To date, the Governor’s Executive Orders have not relaxed any provisions of California Labor Code or the wage orders. CHA, along with CalChamber, appreciates the operational realities of complying with California’s hundreds of employment laws and are strategizing on ways to limit liability. We will keep hospitals posted about any developments. ​(4/9)

I may have to lay off staff. Does California’s Worker Adjustment and Retraining Notification (WARN) Act still apply?

Only parts of the California WARN Act apply.  On March 17, the Governor issued an Executive Order suspending many aspects of the California WARN Act. The executive order suspends, starting March 4, 2020, Labor Code Sections 1402(a), 1402, and 1403 for an employer that orders a mass layoff, relocation, or termination at a covered establishment. Certain conditions apply: Read more (4/9)

Coronavirus Response Newsletter

This post has been archived and contains information that may be out of date.CHA’s Coronavirus Response newsletter provides news and updates on state and federal guidance, recommendations, and advocacy on behalf of hospitals and their patients.  News for January 26 CDPH Issues AFLs on COVID-19 Staffing Flexibilities, State Cost-Sharing Program In a positive development for hospitals, […]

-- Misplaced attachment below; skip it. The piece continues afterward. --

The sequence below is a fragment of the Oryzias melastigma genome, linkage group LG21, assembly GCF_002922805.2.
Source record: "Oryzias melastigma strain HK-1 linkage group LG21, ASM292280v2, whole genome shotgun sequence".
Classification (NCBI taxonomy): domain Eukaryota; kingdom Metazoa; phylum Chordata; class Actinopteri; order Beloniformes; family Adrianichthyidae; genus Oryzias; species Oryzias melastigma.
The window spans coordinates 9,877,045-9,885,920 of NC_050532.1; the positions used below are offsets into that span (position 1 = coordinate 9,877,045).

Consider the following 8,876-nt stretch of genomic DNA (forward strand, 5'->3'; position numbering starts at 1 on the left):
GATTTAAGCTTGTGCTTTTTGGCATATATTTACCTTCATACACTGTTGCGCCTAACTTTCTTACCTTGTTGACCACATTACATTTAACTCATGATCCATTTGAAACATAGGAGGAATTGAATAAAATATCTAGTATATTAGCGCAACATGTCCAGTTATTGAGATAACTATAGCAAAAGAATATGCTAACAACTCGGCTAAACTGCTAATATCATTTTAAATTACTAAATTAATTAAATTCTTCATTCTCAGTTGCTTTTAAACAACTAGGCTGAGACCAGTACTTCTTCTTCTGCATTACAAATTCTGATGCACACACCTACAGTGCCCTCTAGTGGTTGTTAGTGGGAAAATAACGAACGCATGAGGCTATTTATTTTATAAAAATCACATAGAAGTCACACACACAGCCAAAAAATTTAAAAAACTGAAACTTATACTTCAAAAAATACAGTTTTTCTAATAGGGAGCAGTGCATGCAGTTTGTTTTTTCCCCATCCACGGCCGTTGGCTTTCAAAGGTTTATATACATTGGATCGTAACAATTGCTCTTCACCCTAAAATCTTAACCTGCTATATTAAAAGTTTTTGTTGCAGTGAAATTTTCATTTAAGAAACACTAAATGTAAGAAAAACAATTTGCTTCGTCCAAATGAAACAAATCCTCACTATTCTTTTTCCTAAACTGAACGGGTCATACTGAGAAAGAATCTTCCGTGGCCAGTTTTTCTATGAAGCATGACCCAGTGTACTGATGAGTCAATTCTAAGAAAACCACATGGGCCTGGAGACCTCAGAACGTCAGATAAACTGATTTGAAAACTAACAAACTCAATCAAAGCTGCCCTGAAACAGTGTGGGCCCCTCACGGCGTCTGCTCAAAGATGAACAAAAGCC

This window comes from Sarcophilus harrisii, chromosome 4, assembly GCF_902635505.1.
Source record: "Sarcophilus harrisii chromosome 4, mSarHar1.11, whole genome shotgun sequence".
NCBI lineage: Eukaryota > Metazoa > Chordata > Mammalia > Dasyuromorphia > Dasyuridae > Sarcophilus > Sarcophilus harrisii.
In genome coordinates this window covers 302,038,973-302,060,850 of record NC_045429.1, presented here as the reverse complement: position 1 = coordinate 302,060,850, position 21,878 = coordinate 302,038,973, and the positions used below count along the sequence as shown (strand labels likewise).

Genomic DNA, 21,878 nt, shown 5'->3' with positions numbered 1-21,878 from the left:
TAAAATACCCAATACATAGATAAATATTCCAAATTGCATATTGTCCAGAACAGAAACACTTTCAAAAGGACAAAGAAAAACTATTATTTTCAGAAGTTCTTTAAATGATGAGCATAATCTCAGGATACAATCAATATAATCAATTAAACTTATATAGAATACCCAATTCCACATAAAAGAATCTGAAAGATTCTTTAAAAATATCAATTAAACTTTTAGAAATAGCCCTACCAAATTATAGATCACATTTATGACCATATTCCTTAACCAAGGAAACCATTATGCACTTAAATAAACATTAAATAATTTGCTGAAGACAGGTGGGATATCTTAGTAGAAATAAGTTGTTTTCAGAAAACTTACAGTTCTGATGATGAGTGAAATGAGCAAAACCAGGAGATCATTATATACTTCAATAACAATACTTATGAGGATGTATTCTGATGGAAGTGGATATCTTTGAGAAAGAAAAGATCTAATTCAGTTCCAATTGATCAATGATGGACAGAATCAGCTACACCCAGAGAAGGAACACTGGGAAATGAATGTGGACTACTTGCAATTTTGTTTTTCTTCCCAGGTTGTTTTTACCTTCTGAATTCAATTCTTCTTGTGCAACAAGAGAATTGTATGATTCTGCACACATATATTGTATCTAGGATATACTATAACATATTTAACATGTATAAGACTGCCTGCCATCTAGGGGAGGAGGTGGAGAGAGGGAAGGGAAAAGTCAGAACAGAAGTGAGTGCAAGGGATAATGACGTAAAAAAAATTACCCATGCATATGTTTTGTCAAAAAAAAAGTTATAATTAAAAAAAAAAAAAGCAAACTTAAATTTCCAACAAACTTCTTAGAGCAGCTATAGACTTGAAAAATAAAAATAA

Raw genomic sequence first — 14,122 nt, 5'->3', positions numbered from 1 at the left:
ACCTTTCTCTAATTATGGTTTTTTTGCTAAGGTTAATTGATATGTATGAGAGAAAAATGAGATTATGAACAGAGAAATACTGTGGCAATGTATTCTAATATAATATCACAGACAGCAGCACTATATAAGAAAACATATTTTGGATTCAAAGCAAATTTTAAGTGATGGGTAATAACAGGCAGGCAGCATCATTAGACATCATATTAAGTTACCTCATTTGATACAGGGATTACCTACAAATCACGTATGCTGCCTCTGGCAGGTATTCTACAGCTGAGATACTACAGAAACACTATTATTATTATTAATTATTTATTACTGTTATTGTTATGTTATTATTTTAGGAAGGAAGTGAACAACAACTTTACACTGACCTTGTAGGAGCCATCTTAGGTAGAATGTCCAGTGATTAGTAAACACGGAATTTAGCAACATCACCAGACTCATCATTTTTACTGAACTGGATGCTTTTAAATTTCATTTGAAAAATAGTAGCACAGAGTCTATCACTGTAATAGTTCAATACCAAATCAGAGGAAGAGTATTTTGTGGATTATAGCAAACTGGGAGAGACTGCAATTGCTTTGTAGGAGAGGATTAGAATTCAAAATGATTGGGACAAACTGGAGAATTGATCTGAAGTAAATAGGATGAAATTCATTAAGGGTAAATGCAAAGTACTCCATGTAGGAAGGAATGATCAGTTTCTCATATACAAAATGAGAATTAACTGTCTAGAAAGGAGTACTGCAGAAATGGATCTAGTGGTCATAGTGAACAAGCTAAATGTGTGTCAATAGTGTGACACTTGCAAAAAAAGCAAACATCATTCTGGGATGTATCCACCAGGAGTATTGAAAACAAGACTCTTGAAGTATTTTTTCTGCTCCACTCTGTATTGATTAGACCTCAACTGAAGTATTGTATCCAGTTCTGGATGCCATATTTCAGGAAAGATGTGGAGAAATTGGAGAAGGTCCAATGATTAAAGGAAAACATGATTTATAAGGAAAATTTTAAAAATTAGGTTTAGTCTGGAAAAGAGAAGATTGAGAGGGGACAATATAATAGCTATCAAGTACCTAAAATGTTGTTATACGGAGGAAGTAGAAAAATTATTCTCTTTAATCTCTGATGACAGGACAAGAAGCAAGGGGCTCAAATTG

FAQs: Telehealth

Can a hospital provide telehealth services using out-of-state physicians who are not licensed in California?

Yes, during the COVID-19 emergency the state Emergency Medical Services Authority has set up a quick process for hospitals to be able to use health care practitioners licensed in other states. For details, go to . (4/10)

Can hospitals bill Medicare for telehealth or other virtual services when provided to patients in their own homes?

CMS’s COVID-19 FAQs on Medicare Fee-for Service Billing provide responses to questions on when hospitals can bill Medicare for services provided to a patient in their home when the patient’s home has been made a provider based department of the hospital. (7/22)

Is there any federal guidance on how we can utilize telehealth services during this emergency?

Yes, the Centers for Medicare & Medicaid Services (CMS) has issued a fact sheet and frequently asked questions that provide guidance on how hospitals can use telehealth services under the Medicare program as a result of recently enacted legislation. In addition, CMS has prepared an FAQ on the use of telehealth by private health insurance plans. (4/10)

Where can I find information about telehealth services covered by health plans and insurers?

Both the Department of Managed Health Care and the Department of Insurance have issued guidance directing health plans and insurers to provide increased access to telehealth services during the COVID-19 emergency. (4/10)